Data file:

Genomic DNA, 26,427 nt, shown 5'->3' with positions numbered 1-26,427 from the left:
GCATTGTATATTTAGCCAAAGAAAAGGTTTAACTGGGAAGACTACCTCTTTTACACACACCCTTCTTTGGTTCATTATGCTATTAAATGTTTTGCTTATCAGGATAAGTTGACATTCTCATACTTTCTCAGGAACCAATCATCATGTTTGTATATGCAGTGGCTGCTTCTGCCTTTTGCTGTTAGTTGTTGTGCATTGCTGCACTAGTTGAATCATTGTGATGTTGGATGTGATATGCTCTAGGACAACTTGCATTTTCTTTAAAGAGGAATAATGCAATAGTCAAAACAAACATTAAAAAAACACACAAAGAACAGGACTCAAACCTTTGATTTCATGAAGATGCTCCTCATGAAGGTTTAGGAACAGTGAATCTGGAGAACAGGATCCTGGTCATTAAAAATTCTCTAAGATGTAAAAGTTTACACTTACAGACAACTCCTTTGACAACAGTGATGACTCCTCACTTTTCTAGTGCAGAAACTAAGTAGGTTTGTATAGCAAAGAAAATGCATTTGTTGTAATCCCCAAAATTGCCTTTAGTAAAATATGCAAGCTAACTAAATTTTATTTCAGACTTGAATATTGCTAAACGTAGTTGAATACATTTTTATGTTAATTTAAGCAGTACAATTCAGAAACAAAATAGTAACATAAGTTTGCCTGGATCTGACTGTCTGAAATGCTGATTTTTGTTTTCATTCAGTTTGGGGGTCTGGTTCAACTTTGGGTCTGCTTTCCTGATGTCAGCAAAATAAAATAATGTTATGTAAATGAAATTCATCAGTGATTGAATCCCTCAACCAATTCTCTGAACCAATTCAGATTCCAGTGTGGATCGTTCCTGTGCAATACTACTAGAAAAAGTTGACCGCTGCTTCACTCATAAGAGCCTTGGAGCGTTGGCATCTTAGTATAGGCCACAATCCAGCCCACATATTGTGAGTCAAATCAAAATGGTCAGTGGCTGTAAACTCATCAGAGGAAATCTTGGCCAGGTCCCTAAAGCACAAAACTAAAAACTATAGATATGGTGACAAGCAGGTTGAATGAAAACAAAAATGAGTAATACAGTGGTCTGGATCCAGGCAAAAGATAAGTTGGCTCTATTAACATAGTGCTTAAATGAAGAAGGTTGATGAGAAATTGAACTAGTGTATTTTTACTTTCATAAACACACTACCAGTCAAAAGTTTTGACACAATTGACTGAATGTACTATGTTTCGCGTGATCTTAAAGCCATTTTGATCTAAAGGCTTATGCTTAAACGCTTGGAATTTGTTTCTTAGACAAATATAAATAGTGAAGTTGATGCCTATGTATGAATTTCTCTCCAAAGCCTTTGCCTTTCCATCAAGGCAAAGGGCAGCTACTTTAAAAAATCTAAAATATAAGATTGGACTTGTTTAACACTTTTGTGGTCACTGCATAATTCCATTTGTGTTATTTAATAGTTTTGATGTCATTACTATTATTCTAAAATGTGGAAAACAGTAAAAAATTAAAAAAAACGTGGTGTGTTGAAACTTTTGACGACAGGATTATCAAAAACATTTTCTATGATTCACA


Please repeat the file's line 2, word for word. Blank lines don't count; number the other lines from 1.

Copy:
GCATTGTATATTTAGCCAAAGAAAAGGTTTAACTGGGAAGACTACCTCTTTTACACACACCCTTCTTTGGTTCATTATGCTATTAAATGTTTTGCTTATCAGGATAAGTTGACATTCTCATACTTTCTCAGGAACCAATCATCATGTTTGTATATGCAGTGGCTGCTTCTGCCTTTTGCTGTTAGTTGTTGTGCATTGCTGCACTAGTTGAATCATTGTGATGTTGGATGTGATATGCTCTAGGACAACTTGCATTTTCTTTAAAGAGGAATAATGCAATAGTCAAAACAAACATTAAAAAAACACACAAAGAACAGGACTCAAACCTTTGATTTCATGAAGATGCTCCTCATGAAGGTTTAGGAACAGTGAATCTGGAGAACAGGATCCTGGTCATTAAAAATTCTCTAAGATGTAAAAGTTTACACTTACAGACAACTCCTTTGACAACAGTGATGACTCCTCACTTTTCTAGTGCAGAAACTAAGTAGGTTTGTATAGCAAAGAAAATGCATTTGTTGTAATCCCCAAAATTGCCTTTAGTAAAATATGCAAGCTAACTAAATTTTATTTCAGACTTGAATATTGCTAAACGTAGTTGAATACATTTTTATGTTAATTTAAGCAGTACAATTCAGAAACAAAATAGTAACATAAGTTTGCCTGGATCTGACTGTCTGAAATGCTGATTTTTGTTTTCATTCAGTTTGGGGGTCTGGTTCAACTTTGGGTCTGCTTTCCTGATGTCAGCAAAATAAAATAATGTTATGTAAATGAAATTCATCAGTGATTGAATCCCTCAACCAATTCTCTGAACCAATTCAGATTCCAGTGTGGATCGTTCCTGTGCAATACTACTAGAAAAAGTTGACCGCTGCTTCACTCATAAGAGCCTTGGAGCGTTGGCATCTTAGTATAGGCCACAATCCAGCCCACATATTGTGAGTCAAATCAAAATGGTCAGTGGCTGTAAACTCATCAGAGGAAATCTTGGCCAGGTCCCTAAAGCACAAAACTAAAAACTATAGATATGGTGACAAGCAGGTTGAATGAAAACAAAAATGAGTAATACAGTGGTCTGGATCCAGGCAAAAGATAAGTTGGCTCTATTAACATAGTGCTTAAATGAAGAAGGTTGATGAGAAATTGAACTAGTGTATTTTTACTTTCATAAACACACTACCAGTCAAAAGTTTTGACACAATTGACTGAATGTACTATGTTTCGCGTGATCTTAAAGCCATTTTGATCTAAAGGCTTATGCTTAAACGCTTGGAATTTGTTTCTTAGACAAATATAAATAGTGAAGTTGATGCCTATGTATGAATTTCTCTCCAAAGCCTTTGCCTTTCCATCAAGGCAAAGGGCAGCTACTTTAAAAAATCTAAAATATAAGATTGGACTTGTTTAACACTTTTGTGGTCACTGCATAATTCCATTTGTGTTATTTAATAGTTTTGATGTCATTACTATTATTCTAAAATGTGGAAAACAGTAAAAAATTAAAAAAAACGTGGTGTGTTGAAACTTTTGACGACAGGATTATCAAAAACATTTTCTATGATTCACA